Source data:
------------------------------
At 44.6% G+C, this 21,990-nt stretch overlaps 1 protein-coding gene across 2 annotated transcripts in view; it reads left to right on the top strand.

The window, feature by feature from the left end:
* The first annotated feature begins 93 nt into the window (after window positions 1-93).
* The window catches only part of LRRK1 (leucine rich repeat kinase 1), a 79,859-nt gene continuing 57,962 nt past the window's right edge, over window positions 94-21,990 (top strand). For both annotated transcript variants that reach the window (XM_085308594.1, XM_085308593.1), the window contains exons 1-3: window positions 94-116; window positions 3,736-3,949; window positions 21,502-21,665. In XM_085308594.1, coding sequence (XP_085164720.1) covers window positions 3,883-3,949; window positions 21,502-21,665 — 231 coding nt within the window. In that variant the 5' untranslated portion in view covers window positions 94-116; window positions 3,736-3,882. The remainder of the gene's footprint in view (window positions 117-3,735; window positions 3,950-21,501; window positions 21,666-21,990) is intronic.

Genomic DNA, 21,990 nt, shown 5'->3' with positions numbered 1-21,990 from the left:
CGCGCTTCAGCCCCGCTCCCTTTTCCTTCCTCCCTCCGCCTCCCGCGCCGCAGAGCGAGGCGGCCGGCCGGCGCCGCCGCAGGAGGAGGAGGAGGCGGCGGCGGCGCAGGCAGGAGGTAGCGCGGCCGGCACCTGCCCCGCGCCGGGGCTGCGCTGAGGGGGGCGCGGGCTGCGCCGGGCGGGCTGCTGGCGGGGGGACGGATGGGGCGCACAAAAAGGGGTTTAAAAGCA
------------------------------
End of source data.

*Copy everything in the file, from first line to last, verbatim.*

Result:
At 44.6% G+C, this 21,990-nt stretch overlaps 1 protein-coding gene across 2 annotated transcripts in view; it reads left to right on the top strand.

The window, feature by feature from the left end:
* The first annotated feature begins 93 nt into the window (after window positions 1-93).
* The window catches only part of LRRK1 (leucine rich repeat kinase 1), a 79,859-nt gene continuing 57,962 nt past the window's right edge, over window positions 94-21,990 (top strand). For both annotated transcript variants that reach the window (XM_085308594.1, XM_085308593.1), the window contains exons 1-3: window positions 94-116; window positions 3,736-3,949; window positions 21,502-21,665. In XM_085308594.1, coding sequence (XP_085164720.1) covers window positions 3,883-3,949; window positions 21,502-21,665 — 231 coding nt within the window. In that variant the 5' untranslated portion in view covers window positions 94-116; window positions 3,736-3,882. The remainder of the gene's footprint in view (window positions 117-3,735; window positions 3,950-21,501; window positions 21,666-21,990) is intronic.

Genomic DNA, 21,990 nt, shown 5'->3' with positions numbered 1-21,990 from the left:
CGCGCTTCAGCCCCGCTCCCTTTTCCTTCCTCCCTCCGCCTCCCGCGCCGCAGAGCGAGGCGGCCGGCCGGCGCCGCCGCAGGAGGAGGAGGAGGCGGCGGCGGCGCAGGCAGGAGGTAGCGCGGCCGGCACCTGCCCCGCGCCGGGGCTGCGCTGAGGGGGGCGCGGGCTGCGCCGGGCGGGCTGCTGGCGGGGGGACGGATGGGGCGCACAAAAAGGGGTTTAAAAGCA